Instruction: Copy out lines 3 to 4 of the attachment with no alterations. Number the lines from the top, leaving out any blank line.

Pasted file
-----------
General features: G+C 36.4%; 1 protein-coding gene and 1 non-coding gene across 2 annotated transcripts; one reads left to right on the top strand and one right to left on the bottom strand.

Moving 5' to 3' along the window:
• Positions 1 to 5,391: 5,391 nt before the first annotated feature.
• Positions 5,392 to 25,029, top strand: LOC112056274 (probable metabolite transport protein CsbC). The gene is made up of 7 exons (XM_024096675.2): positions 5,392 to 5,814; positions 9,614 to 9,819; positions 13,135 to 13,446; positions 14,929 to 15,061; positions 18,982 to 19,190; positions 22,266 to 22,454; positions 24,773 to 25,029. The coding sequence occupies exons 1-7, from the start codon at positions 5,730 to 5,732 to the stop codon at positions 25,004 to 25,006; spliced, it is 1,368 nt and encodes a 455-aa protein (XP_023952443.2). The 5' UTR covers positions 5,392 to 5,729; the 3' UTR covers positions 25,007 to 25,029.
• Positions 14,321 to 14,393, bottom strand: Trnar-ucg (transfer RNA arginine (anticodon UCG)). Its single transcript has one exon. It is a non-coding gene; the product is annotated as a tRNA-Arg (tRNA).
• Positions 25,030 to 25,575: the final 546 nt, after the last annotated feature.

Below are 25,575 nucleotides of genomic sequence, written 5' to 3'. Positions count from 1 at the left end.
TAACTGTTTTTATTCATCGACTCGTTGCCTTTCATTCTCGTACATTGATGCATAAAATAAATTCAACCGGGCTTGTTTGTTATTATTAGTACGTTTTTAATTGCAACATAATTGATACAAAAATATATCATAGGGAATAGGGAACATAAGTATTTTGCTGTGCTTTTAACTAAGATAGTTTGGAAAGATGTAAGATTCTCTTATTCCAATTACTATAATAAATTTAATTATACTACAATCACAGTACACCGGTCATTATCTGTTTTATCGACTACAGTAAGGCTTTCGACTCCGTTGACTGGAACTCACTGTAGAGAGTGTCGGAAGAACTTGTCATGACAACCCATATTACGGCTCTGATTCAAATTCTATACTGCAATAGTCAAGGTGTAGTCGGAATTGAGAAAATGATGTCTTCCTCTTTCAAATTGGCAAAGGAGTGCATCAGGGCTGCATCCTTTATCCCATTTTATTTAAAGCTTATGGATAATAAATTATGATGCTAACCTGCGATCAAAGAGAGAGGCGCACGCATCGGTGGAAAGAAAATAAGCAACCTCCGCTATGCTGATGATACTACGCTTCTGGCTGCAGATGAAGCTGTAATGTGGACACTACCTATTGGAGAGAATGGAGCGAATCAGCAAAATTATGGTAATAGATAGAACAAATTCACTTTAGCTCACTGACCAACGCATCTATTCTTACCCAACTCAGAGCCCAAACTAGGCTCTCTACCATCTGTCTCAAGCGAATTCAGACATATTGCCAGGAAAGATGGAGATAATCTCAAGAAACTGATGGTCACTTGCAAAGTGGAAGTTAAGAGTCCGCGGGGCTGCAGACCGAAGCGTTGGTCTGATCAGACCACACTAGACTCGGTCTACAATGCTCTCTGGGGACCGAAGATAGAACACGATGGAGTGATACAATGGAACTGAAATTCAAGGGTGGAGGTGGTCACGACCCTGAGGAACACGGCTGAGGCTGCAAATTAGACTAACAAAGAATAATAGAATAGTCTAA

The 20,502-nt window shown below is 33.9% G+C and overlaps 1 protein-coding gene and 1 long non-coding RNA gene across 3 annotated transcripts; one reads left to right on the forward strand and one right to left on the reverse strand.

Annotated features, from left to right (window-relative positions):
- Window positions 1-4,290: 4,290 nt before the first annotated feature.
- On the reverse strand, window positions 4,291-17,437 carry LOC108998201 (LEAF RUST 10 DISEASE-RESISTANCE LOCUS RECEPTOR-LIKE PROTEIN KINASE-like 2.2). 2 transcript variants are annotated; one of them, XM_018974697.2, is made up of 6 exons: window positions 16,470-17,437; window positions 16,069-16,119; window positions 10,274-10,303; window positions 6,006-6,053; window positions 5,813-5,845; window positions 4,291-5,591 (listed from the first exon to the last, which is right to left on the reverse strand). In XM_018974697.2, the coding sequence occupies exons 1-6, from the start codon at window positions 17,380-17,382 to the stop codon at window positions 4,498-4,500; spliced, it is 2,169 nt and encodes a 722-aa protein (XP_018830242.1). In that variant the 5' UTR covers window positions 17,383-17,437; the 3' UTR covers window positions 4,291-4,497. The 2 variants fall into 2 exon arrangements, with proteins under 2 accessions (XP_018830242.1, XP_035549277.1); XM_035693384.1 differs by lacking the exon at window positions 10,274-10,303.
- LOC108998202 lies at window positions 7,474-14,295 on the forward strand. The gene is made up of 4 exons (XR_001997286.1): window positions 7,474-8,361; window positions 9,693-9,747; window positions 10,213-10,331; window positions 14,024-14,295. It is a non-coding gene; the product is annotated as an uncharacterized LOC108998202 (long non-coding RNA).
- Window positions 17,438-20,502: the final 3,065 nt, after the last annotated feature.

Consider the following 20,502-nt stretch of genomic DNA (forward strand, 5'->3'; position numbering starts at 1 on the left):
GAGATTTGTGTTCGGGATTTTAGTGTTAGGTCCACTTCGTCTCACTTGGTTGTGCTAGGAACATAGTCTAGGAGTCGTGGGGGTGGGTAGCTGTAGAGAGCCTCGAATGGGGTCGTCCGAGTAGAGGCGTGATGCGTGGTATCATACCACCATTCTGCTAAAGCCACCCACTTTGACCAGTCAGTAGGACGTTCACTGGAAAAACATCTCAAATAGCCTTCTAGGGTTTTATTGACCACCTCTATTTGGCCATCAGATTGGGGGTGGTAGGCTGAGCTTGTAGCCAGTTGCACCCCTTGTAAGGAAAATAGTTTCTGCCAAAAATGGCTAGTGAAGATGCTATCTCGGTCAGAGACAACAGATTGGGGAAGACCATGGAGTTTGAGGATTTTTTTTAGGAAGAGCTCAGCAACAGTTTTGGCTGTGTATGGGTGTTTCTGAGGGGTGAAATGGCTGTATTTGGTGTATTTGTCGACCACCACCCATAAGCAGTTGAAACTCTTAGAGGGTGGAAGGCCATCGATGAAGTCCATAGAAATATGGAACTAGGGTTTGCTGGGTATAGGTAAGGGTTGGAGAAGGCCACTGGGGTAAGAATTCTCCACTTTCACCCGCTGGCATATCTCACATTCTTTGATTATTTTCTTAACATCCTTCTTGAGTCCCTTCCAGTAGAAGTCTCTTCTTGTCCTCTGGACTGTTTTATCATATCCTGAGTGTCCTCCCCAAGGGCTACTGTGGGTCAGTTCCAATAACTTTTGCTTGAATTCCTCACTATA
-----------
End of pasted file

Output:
• Positions 1 to 5,391: 5,391 nt before the first annotated feature.
• Positions 5,392 to 25,029, top strand: LOC112056274 (probable metabolite transport protein CsbC). The gene is made up of 7 exons (XM_024096675.2): positions 5,392 to 5,814; positions 9,614 to 9,819; positions 13,135 to 13,446; positions 14,929 to 15,061; positions 18,982 to 19,190; positions 22,266 to 22,454; positions 24,773 to 25,029. The coding sequence occupies exons 1-7, from the start codon at positions 5,730 to 5,732 to the stop codon at positions 25,004 to 25,006; spliced, it is 1,368 nt and encodes a 455-aa protein (XP_023952443.2). The 5' UTR covers positions 5,392 to 5,729; the 3' UTR covers positions 25,007 to 25,029.